A partnership between Neptune Theatre and the Discovery Centre is creating virtual PD Day camps for children interested in arts and science.
The camps, open to children aged seven to 12, will be hosted over Zoom and have a morning session from 10:30 a.m. to 12 p.m. and an afternoon session from 1 p.m. to 2:30 p.m. Children will participate in activities revolving around drama, storytelling, science and technology.
“Just the idea that science and arts don’t have to be separate, and actually building off of each other, we see this as a great potential for our education,” Laura Caswell, Neptune Theatre’s education director, tells NEWS 95.7’s The Todd Veinotte Show.
Camps will include themes such as Dungeons & Dragons, video games, witches and wizards and a superstar theme.
Another camp is a Frozen-themed camp based on the Disney animated film. Caswell says participants will create and act out characters from the film in the morning while in the afternoon they’ll partake in ice and snow experiments.
“It’s really cool, the kids have a lot of fun,” she says. “Another wonderful thing that we found happened was it was incorporating people from all over the province. So, you get to make new friends and maybe some people who don’t always get to experience things with Neptune or Discovery Centre can do that via Zoom.”
The availability and schedule of the camps will depend on the participants' school district. Currently, Caswell says the organizers are working on including the French school districts.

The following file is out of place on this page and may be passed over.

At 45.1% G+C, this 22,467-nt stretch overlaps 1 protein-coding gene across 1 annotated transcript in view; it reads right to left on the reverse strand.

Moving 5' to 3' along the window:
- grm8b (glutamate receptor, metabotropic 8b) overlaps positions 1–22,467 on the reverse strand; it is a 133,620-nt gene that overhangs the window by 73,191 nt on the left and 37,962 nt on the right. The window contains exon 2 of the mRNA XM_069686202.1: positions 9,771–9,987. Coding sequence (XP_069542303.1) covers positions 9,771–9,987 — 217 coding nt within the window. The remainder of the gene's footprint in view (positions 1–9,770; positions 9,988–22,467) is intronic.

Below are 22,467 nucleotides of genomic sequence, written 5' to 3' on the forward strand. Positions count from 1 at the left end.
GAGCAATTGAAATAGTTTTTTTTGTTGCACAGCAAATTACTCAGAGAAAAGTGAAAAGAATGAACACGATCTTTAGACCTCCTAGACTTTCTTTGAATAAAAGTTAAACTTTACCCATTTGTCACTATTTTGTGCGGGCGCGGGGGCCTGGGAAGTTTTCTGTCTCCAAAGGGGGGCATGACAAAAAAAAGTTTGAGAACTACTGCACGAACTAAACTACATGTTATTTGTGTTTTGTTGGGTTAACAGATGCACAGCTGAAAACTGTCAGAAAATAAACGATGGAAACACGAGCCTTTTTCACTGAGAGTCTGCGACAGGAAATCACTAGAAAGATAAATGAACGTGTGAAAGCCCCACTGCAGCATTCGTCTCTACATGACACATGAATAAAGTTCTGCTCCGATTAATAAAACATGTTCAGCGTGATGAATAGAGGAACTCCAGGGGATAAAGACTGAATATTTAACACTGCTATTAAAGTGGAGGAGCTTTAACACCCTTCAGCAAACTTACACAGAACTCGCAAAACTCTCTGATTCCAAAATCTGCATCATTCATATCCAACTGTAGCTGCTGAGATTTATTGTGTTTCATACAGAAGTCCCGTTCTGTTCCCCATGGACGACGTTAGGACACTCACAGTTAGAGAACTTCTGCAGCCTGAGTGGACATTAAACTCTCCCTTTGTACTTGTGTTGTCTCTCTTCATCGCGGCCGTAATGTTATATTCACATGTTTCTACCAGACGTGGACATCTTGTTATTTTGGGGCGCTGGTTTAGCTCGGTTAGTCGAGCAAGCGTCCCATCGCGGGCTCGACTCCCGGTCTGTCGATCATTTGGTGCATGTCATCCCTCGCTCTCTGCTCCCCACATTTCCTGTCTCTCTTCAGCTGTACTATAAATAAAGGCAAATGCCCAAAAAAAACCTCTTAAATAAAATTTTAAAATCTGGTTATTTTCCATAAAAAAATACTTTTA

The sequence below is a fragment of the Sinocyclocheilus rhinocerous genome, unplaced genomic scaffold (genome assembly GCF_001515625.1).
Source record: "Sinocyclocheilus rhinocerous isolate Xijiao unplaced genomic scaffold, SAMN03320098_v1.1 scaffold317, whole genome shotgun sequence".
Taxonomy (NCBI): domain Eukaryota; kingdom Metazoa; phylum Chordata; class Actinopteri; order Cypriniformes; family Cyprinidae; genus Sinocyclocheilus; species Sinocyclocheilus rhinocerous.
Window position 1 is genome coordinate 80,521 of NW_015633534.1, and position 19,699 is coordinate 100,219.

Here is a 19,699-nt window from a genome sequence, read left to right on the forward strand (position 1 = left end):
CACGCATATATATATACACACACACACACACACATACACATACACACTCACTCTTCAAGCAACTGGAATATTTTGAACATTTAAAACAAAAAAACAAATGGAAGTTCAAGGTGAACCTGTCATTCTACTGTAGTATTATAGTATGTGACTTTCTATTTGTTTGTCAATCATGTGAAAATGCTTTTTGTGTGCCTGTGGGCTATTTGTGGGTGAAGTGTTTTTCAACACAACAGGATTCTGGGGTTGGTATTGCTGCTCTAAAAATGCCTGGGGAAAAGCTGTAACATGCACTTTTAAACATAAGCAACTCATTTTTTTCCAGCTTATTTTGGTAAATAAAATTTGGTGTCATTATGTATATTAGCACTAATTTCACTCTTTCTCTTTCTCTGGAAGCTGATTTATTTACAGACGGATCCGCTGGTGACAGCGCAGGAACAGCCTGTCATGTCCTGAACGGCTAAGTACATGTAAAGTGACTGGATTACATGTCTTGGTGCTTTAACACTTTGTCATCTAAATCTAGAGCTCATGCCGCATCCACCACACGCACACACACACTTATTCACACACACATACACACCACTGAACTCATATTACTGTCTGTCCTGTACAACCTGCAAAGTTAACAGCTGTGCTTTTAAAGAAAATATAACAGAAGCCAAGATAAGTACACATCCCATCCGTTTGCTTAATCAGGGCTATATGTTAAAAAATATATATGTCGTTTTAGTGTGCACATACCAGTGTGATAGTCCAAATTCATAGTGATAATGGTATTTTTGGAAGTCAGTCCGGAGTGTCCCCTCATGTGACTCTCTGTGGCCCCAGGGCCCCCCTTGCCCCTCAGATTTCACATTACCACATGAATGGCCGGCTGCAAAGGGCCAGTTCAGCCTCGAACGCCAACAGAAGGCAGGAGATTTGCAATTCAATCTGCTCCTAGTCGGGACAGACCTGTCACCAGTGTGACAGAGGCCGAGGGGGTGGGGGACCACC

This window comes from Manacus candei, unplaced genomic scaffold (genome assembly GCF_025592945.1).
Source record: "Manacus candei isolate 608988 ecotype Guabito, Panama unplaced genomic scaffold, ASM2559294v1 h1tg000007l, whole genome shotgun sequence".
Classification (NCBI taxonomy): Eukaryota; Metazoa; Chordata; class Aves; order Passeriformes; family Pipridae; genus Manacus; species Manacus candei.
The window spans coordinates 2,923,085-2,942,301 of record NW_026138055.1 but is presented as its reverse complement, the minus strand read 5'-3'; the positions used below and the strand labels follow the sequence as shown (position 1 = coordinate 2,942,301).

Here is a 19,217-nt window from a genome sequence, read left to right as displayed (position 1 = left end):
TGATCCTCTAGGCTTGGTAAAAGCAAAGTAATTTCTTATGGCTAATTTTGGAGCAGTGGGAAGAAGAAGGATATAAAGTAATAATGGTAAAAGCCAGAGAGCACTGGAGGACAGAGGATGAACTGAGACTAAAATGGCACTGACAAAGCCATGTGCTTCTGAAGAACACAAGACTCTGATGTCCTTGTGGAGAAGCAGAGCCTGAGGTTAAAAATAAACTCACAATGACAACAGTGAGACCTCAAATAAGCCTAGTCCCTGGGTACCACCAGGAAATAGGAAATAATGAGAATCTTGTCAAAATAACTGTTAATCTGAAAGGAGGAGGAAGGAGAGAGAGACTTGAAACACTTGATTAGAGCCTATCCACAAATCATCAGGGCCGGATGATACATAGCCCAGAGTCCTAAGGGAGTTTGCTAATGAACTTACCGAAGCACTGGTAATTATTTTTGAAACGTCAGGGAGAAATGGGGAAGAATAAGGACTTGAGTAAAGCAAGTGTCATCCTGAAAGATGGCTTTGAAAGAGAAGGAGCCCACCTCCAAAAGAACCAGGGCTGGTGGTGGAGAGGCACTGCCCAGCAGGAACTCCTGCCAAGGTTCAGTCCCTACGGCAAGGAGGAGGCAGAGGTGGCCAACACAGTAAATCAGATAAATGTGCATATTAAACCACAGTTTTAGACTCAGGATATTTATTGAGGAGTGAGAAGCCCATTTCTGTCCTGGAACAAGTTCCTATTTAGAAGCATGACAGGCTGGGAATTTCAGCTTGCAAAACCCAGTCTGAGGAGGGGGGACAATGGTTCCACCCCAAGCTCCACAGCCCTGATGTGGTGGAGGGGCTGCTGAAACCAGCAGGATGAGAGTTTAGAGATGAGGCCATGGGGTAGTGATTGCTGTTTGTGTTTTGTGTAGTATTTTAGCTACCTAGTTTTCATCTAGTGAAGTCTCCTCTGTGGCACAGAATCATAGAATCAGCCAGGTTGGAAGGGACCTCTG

“Students will need a parent or guardian at home at the same time just to make sure that everything is going well,” she says. “But we find that kids really are getting really good at the Zoom technology. They will need a tablet or a computer and a pretty good internet connection.”
On top of the virtual classes, Neptune Theatre is offering in-person PD Day camps with similar themes starting in December. Students will be split into two groups with staggered drop-off and pick-up times.
People interested in the PD Day camps can sign up on Neptune Theatre’s website. The virtual camps cost $40 while the in-person camps cost $60.
“We’re really curious to see where this could all go,” she says. “This is all like a beginning, a catalyst. I love the idea that maybe one day when everyone’s feeling more comfortable going out, you come to Neptune and you do a class and then you walk down the hill to the Discovery Centre and you do another.
“You don’t have to feel so secluded like ‘I only do drama’ or ‘I only do science’ or ‘I only do computers.’ That’s kind of the main goal down the line.”